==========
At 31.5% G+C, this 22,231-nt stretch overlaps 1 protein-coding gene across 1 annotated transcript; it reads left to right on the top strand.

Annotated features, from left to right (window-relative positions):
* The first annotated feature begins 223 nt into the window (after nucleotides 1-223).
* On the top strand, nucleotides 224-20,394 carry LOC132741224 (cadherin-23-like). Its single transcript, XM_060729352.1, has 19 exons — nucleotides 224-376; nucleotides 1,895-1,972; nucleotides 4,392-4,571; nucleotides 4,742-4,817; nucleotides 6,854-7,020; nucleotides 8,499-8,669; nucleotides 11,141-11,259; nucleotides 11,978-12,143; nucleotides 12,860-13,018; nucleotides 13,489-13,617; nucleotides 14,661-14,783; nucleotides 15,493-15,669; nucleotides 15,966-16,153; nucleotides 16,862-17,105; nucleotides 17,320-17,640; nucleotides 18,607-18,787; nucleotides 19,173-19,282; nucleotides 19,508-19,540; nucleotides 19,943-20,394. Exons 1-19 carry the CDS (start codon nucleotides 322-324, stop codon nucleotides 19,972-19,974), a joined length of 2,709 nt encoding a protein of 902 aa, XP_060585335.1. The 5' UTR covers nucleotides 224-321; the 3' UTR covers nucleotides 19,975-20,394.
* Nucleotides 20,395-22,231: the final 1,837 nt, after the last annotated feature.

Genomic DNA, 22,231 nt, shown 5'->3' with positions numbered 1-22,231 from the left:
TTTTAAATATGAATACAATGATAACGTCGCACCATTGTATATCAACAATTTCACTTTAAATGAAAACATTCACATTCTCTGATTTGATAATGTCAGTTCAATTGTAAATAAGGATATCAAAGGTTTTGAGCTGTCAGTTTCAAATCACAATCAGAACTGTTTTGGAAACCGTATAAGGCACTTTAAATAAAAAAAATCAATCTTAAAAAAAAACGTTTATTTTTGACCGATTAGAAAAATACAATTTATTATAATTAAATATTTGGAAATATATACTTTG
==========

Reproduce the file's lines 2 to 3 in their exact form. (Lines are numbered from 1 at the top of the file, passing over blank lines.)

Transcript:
Annotated features, from left to right (window-relative positions):
* The first annotated feature begins 223 nt into the window (after nucleotides 1-223).